LAKEWOOD, Ohio – Mayor Mike Summers and several city council members are asking residents to be patient while the city seeks county, state and federal grants to demolish the former Hilliard Square Theater.
Two Northland Avenue residents who live near the 88-year-old theater asked city officials during a council meeting this week for an update on plans to demolish the vacant building, which has holes in the roof and a fence around the front. One of the men called the building ugly. The theater faces onto Hilliard Road, near the intersection of Madison Avenue.
“What we’re looking for is some timeline both from the administration and the council to get rid of what … is certainly ugly and is also becoming a safety hazard,” resident Doug Ely said.
The Hilliard Square Theater, with 1,228 seats, was built about 1927 as a movie theater that also staged vaudeville shows. The theater closed in the early 1960s but reopened later under the name of the Westwood Theatre, before closing in 1988.
Robert Dobush purchased the theater and the attached apartments and storefronts about 17 years ago for about $275,000, to prevent the building from being razed. He has tried unsuccessfully ever since to find someone to renovate building.
The city declared the building a public nuisance in 2013, a year after Superstorm Sandy pummeled the roof. Last July, officials put demolition plans on hold, citing a cost of more than $700,000, including asbestos abatement.
Summers said Monday night that the city so far hasn’t had much luck finding outside funding, but it is waiting for news from Cuyahoga County about a fund created last October to help pay demolition costs for vacant and abandoned buildings that pose a threat to citizens’ safety.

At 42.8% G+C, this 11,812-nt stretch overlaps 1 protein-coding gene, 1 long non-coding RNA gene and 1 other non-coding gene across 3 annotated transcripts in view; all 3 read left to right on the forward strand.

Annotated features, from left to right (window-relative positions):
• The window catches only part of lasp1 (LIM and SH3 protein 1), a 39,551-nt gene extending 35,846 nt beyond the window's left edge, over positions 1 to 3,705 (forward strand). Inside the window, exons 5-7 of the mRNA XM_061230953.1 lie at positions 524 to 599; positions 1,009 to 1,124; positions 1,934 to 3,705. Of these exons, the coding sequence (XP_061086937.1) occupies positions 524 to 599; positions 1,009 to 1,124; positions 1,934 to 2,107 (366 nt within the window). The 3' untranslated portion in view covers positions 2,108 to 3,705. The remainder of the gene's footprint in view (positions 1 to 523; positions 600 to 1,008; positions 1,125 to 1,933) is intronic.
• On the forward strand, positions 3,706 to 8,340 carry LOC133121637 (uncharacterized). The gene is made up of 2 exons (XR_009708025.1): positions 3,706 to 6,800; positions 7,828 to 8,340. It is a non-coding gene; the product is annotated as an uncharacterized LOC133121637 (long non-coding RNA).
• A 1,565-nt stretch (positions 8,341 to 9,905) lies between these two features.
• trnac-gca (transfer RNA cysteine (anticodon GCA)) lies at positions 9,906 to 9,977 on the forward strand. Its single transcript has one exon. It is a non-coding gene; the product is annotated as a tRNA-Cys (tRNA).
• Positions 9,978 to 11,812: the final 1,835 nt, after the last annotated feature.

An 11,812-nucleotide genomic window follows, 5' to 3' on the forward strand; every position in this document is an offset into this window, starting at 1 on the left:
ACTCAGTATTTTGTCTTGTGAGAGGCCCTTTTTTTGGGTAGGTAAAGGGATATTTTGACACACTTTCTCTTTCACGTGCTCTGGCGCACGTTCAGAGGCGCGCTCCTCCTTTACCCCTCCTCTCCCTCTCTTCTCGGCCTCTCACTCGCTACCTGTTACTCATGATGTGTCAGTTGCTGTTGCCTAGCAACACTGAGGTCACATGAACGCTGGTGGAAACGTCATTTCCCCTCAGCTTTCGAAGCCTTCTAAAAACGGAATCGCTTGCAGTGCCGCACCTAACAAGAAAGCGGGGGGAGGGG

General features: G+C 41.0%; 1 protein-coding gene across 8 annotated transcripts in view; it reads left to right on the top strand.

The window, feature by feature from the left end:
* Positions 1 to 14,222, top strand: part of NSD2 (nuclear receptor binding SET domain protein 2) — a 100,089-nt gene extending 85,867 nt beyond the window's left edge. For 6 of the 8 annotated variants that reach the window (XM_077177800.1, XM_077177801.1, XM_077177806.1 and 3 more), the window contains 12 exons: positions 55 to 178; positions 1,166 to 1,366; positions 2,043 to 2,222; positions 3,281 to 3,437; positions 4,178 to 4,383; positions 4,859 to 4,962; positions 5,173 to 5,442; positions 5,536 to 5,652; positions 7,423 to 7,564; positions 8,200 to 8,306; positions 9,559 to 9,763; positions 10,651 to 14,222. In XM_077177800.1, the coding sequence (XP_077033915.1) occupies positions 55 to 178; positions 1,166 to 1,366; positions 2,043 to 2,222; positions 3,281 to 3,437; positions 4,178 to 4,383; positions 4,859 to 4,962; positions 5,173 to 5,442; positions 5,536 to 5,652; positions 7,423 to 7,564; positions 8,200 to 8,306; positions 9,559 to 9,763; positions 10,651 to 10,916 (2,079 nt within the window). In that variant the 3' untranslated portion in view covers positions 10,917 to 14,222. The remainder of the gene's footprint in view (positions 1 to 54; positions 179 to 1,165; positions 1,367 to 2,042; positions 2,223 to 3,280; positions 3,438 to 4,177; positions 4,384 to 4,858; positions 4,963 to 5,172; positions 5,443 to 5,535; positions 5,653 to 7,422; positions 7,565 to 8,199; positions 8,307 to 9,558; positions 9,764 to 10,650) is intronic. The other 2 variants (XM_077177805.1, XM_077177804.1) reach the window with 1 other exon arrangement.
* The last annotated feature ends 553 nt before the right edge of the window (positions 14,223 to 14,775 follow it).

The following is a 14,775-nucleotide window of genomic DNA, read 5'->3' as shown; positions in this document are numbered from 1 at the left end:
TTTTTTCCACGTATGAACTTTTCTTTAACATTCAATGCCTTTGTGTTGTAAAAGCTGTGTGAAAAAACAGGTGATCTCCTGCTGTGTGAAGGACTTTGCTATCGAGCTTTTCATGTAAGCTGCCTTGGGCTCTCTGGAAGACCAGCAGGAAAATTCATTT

The city could qualify for as much as $200,000, Summers said. That would only cover about one-quarter the the total cost. However, it would allow the city to begin removing asbestos.
“I wish I could be more promising in terms of getting the whole amount we would like to have, but I want you to know this is a priority,” Summers said.
Summers didn’t rule out having the city pay for a large share of the demolition costs, but he said the city then would need to cut spending elsewhere.
City councilman Thomas Bullock supported the administration’s efforts to put demolition on hold while searching for funding options.
“It takes a certain amount of time, which is understandably frustrating to all of us,” Bullock said. “But city dollars are scarce – a very scarce resource.”
Richard Zonar, another Northland Avenue resident, said someone could be injured or property damaged because of the building’s deteriorating condition. In addition to the theater, the property contains adjoining storefronts and apartments.
Last May, the city put up a fence in front of the property and removed the theater marquee because it extended over the sidewalk. If the city tears down the building, it may seek a lien on the property to recoup some of the demolition costs.
Dobush said he still held out hope for saving the old building, hoping to find someone interested in renovating the theater. Another option would be finding a buyer interested in demolishing the building and redeveloping the property.
In the meantime, Dobush said he is doing his best to maintain the property, visiting several times each week. He said he is considering seeking a loan to put a new roof on the building in the spring.